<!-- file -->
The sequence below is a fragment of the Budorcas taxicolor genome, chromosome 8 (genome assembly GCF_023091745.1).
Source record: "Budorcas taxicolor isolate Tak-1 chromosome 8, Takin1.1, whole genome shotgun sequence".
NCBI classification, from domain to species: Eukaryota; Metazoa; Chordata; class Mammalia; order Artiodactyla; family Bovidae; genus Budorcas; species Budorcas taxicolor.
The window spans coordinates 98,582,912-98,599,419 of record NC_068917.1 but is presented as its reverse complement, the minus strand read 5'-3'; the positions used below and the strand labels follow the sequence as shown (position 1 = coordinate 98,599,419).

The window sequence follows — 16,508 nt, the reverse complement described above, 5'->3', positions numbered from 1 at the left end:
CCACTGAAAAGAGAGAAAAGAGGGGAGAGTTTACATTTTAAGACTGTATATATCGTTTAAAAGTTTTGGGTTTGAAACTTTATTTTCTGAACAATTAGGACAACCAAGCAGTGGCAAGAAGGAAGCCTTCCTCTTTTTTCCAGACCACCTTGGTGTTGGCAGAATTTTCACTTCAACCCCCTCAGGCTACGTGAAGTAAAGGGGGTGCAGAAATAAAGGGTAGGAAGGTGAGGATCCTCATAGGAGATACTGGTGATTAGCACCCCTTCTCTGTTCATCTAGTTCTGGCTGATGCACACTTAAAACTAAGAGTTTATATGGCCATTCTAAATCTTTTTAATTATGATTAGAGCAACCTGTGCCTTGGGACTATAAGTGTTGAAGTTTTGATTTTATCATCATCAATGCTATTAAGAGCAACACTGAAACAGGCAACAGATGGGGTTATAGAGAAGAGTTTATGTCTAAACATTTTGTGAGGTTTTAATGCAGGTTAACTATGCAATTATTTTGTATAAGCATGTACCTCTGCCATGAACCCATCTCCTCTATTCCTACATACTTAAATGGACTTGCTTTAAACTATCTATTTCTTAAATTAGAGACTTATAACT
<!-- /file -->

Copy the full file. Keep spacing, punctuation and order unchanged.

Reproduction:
The sequence below is a fragment of the Budorcas taxicolor genome, chromosome 8 (genome assembly GCF_023091745.1).
Source record: "Budorcas taxicolor isolate Tak-1 chromosome 8, Takin1.1, whole genome shotgun sequence".
NCBI classification, from domain to species: Eukaryota; Metazoa; Chordata; class Mammalia; order Artiodactyla; family Bovidae; genus Budorcas; species Budorcas taxicolor.
The window spans coordinates 98,582,912-98,599,419 of record NC_068917.1 but is presented as its reverse complement, the minus strand read 5'-3'; the positions used below and the strand labels follow the sequence as shown (position 1 = coordinate 98,599,419).

The window sequence follows — 16,508 nt, the reverse complement described above, 5'->3', positions numbered from 1 at the left end:
CCACTGAAAAGAGAGAAAAGAGGGGAGAGTTTACATTTTAAGACTGTATATATCGTTTAAAAGTTTTGGGTTTGAAACTTTATTTTCTGAACAATTAGGACAACCAAGCAGTGGCAAGAAGGAAGCCTTCCTCTTTTTTCCAGACCACCTTGGTGTTGGCAGAATTTTCACTTCAACCCCCTCAGGCTACGTGAAGTAAAGGGGGTGCAGAAATAAAGGGTAGGAAGGTGAGGATCCTCATAGGAGATACTGGTGATTAGCACCCCTTCTCTGTTCATCTAGTTCTGGCTGATGCACACTTAAAACTAAGAGTTTATATGGCCATTCTAAATCTTTTTAATTATGATTAGAGCAACCTGTGCCTTGGGACTATAAGTGTTGAAGTTTTGATTTTATCATCATCAATGCTATTAAGAGCAACACTGAAACAGGCAACAGATGGGGTTATAGAGAAGAGTTTATGTCTAAACATTTTGTGAGGTTTTAATGCAGGTTAACTATGCAATTATTTTGTATAAGCATGTACCTCTGCCATGAACCCATCTCCTCTATTCCTACATACTTAAATGGACTTGCTTTAAACTATCTATTTCTTAAATTAGAGACTTATAACT